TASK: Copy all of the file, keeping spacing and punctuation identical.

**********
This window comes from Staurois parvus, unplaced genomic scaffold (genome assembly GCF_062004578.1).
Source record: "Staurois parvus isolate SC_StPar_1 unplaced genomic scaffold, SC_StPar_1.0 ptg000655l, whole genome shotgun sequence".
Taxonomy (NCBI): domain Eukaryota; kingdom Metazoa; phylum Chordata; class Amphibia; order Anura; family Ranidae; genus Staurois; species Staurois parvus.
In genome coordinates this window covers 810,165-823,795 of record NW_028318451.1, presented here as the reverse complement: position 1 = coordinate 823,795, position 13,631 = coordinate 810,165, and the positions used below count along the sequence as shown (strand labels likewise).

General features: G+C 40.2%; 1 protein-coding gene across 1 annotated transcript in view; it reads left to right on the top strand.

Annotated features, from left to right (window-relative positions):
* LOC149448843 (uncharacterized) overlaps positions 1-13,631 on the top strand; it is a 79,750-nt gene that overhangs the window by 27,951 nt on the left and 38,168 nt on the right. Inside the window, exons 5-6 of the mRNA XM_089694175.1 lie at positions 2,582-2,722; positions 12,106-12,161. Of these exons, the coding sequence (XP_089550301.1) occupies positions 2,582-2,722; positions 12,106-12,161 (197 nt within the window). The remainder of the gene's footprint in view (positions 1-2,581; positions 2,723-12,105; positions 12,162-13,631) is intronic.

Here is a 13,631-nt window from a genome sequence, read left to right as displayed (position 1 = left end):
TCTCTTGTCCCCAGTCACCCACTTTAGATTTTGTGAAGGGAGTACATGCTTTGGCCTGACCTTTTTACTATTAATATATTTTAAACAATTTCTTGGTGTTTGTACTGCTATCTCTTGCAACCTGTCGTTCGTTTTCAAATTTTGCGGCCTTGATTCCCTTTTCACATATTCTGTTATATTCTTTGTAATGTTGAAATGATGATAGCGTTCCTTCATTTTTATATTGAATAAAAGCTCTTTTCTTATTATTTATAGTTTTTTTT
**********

This window comes from Staurois parvus, unplaced genomic scaffold (genome assembly GCF_062004578.1).
Source record: "Staurois parvus isolate SC_StPar_1 unplaced genomic scaffold, SC_StPar_1.0 ptg000655l, whole genome shotgun sequence".
Taxonomy (NCBI): domain Eukaryota; kingdom Metazoa; phylum Chordata; class Amphibia; order Anura; family Ranidae; genus Staurois; species Staurois parvus.
In genome coordinates this window covers 810,165-823,795 of record NW_028318451.1, presented here as the reverse complement: position 1 = coordinate 823,795, position 13,631 = coordinate 810,165, and the positions used below count along the sequence as shown (strand labels likewise).

General features: G+C 40.2%; 1 protein-coding gene across 1 annotated transcript in view; it reads left to right on the top strand.

Annotated features, from left to right (window-relative positions):
* LOC149448843 (uncharacterized) overlaps positions 1-13,631 on the top strand; it is a 79,750-nt gene that overhangs the window by 27,951 nt on the left and 38,168 nt on the right. Inside the window, exons 5-6 of the mRNA XM_089694175.1 lie at positions 2,582-2,722; positions 12,106-12,161. Of these exons, the coding sequence (XP_089550301.1) occupies positions 2,582-2,722; positions 12,106-12,161 (197 nt within the window). The remainder of the gene's footprint in view (positions 1-2,581; positions 2,723-12,105; positions 12,162-13,631) is intronic.

Here is a 13,631-nt window from a genome sequence, read left to right as displayed (position 1 = left end):
TCTCTTGTCCCCAGTCACCCACTTTAGATTTTGTGAAGGGAGTACATGCTTTGGCCTGACCTTTTTACTATTAATATATTTTAAACAATTTCTTGGTGTTTGTACTGCTATCTCTTGCAACCTGTCGTTCGTTTTCAAATTTTGCGGCCTTGATTCCCTTTTCACATATTCTGTTATATTCTTTGTAATGTTGAAATGATGATAGCGTTCCTTCATTTTTATATTGAATAAAAGCTCTTTTCTTATTATTTATAGTTTTTTTT